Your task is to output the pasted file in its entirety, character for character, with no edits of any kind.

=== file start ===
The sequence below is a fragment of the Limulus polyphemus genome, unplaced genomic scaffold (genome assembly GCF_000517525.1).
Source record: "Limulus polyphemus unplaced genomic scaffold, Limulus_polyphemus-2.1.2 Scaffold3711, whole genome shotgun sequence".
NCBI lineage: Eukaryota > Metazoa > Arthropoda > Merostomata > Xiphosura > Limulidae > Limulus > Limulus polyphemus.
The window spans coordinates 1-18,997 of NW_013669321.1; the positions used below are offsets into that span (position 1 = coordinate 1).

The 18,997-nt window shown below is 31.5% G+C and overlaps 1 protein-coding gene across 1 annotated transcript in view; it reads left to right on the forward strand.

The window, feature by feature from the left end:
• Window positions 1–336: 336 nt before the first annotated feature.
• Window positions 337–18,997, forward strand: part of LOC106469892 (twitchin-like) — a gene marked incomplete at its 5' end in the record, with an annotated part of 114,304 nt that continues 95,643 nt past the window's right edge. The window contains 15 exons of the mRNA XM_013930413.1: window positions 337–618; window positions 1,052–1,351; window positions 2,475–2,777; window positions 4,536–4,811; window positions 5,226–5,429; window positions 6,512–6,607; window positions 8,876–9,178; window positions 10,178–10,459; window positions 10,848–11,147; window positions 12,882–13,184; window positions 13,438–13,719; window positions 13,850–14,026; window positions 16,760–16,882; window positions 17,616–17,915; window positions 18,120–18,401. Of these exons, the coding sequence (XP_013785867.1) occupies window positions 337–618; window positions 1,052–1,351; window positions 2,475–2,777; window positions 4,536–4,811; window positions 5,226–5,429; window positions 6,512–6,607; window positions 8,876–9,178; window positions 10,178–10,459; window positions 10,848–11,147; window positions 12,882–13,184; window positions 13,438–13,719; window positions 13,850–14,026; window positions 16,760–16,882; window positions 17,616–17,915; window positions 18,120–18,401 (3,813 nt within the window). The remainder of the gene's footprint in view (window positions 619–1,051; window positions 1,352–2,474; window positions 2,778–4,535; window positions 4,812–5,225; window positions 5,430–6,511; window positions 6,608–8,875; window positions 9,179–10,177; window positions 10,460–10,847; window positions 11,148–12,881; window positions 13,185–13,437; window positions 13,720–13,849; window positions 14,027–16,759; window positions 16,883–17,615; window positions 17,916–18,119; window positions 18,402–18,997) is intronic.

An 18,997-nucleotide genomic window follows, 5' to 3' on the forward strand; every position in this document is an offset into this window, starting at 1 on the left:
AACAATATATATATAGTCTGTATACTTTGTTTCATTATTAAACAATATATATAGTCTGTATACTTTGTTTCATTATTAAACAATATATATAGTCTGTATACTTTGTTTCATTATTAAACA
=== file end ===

The sequence below is a fragment of the Limulus polyphemus genome, unplaced genomic scaffold (genome assembly GCF_000517525.1).
Source record: "Limulus polyphemus unplaced genomic scaffold, Limulus_polyphemus-2.1.2 Scaffold3711, whole genome shotgun sequence".
NCBI lineage: Eukaryota > Metazoa > Arthropoda > Merostomata > Xiphosura > Limulidae > Limulus > Limulus polyphemus.
The window spans coordinates 1-18,997 of NW_013669321.1; the positions used below are offsets into that span (position 1 = coordinate 1).

The 18,997-nt window shown below is 31.5% G+C and overlaps 1 protein-coding gene across 1 annotated transcript in view; it reads left to right on the forward strand.

The window, feature by feature from the left end:
• Window positions 1–336: 336 nt before the first annotated feature.
• Window positions 337–18,997, forward strand: part of LOC106469892 (twitchin-like) — a gene marked incomplete at its 5' end in the record, with an annotated part of 114,304 nt that continues 95,643 nt past the window's right edge. The window contains 15 exons of the mRNA XM_013930413.1: window positions 337–618; window positions 1,052–1,351; window positions 2,475–2,777; window positions 4,536–4,811; window positions 5,226–5,429; window positions 6,512–6,607; window positions 8,876–9,178; window positions 10,178–10,459; window positions 10,848–11,147; window positions 12,882–13,184; window positions 13,438–13,719; window positions 13,850–14,026; window positions 16,760–16,882; window positions 17,616–17,915; window positions 18,120–18,401. Of these exons, the coding sequence (XP_013785867.1) occupies window positions 337–618; window positions 1,052–1,351; window positions 2,475–2,777; window positions 4,536–4,811; window positions 5,226–5,429; window positions 6,512–6,607; window positions 8,876–9,178; window positions 10,178–10,459; window positions 10,848–11,147; window positions 12,882–13,184; window positions 13,438–13,719; window positions 13,850–14,026; window positions 16,760–16,882; window positions 17,616–17,915; window positions 18,120–18,401 (3,813 nt within the window). The remainder of the gene's footprint in view (window positions 619–1,051; window positions 1,352–2,474; window positions 2,778–4,535; window positions 4,812–5,225; window positions 5,430–6,511; window positions 6,608–8,875; window positions 9,179–10,177; window positions 10,460–10,847; window positions 11,148–12,881; window positions 13,185–13,437; window positions 13,720–13,849; window positions 14,027–16,759; window positions 16,883–17,615; window positions 17,916–18,119; window positions 18,402–18,997) is intronic.

An 18,997-nucleotide genomic window follows, 5' to 3' on the forward strand; every position in this document is an offset into this window, starting at 1 on the left:
AACAATATATATATAGTCTGTATACTTTGTTTCATTATTAAACAATATATATAGTCTGTATACTTTGTTTCATTATTAAACAATATATATAGTCTGTATACTTTGTTTCATTATTAAACA